Skip to Content



Court Remands MEWA-Related Claim Based on Evidence that Employer Did Not Contribute Portion of Employee’s Premium

Blogs, Erisa

Earlier this week, the United States District Court for the Middle District of Florida, Arndt v. Concert Health Plan Ins. Co., No. 8:09-CV-1239-T-27TBM, 2010 WL 151966 (M.D.Fla. Jan. 18, 2010) remanded an action the claimant filed in state court seeking unpaid benefits. 

The court in Arndt v. Concert Health Plan concluded that the claimant’s purchase of health insurance did not constitute the “establishment or maintenance of an employee benefit plan” within the meaning of ERISA because (1) the claimant submitted an affidavit that the employer did not contribute any portion to the claimant’s premium; and (2) Concert Health failed to show that the employer required the employee to participate.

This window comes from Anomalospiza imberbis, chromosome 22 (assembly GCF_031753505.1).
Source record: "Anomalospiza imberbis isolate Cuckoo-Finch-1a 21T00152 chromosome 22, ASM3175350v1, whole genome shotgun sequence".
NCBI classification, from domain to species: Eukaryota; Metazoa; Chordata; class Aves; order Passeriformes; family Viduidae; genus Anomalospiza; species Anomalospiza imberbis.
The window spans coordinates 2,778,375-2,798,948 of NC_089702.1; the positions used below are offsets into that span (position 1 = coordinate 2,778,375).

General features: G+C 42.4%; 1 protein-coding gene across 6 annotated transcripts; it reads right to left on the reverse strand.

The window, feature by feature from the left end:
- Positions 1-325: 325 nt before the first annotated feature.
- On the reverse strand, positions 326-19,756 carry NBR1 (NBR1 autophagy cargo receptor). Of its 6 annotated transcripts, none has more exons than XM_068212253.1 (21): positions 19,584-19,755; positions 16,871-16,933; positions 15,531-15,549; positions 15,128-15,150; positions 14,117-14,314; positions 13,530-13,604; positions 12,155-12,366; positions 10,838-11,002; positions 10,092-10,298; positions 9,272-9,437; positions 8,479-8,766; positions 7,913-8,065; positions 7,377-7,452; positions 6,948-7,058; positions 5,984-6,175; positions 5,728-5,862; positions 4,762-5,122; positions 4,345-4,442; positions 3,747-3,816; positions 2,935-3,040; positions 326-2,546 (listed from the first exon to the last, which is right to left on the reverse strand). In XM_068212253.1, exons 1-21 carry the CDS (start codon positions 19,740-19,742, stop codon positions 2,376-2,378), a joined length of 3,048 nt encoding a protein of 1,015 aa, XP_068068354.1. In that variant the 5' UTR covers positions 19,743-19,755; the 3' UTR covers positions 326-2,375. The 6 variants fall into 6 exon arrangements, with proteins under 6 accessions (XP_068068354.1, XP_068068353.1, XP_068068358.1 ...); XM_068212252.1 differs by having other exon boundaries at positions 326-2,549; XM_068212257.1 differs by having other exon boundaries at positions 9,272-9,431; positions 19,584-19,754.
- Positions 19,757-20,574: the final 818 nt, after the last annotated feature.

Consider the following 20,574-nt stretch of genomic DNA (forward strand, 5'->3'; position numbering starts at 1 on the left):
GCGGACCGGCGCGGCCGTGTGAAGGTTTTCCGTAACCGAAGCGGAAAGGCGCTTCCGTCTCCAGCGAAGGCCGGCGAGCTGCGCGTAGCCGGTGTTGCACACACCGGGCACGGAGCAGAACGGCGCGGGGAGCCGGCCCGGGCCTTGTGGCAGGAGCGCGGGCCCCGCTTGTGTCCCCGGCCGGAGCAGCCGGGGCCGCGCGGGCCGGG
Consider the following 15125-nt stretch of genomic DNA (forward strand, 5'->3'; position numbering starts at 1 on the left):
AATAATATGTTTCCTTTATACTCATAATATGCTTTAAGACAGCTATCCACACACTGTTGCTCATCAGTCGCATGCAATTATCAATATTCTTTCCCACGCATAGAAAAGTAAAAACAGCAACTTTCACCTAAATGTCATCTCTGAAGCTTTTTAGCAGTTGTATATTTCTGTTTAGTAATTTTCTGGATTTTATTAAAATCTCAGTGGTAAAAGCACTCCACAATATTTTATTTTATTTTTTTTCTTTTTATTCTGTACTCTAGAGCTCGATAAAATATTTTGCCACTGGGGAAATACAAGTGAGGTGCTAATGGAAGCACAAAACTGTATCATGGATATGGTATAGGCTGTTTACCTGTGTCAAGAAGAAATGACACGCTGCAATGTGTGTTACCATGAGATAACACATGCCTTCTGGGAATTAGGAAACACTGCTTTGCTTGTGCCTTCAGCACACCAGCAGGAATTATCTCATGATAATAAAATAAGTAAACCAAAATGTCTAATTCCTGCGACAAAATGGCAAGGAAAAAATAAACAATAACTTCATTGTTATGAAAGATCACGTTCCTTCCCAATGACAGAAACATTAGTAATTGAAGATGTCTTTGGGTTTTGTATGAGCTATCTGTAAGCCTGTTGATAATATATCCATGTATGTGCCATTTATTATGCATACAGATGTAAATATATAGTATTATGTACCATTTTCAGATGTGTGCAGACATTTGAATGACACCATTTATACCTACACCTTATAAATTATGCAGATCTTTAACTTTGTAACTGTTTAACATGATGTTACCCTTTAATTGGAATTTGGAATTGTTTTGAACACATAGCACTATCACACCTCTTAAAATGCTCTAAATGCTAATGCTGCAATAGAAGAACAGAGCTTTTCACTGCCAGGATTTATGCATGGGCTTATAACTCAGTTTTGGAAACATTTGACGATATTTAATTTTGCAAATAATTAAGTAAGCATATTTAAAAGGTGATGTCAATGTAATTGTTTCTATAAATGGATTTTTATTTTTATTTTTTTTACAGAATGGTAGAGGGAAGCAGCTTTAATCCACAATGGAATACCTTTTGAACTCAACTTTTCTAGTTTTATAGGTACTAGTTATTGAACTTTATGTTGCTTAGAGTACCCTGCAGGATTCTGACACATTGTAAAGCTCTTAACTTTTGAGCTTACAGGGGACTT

For these reasons, the Court in Arndt v. Concert Health Plan granted claimant’s motion for remand, and held that Concert Health Plan failed to satisfy its burden of establishing that the regulatory safe harbor of 29 C.F.R. 2510.3-1(j) does not apply.

The court, however, based its decision only on the issue of remand, and expressly did “not reach the merits of preemption as an affirmative defense” before the state court, which would be based on a fuller record.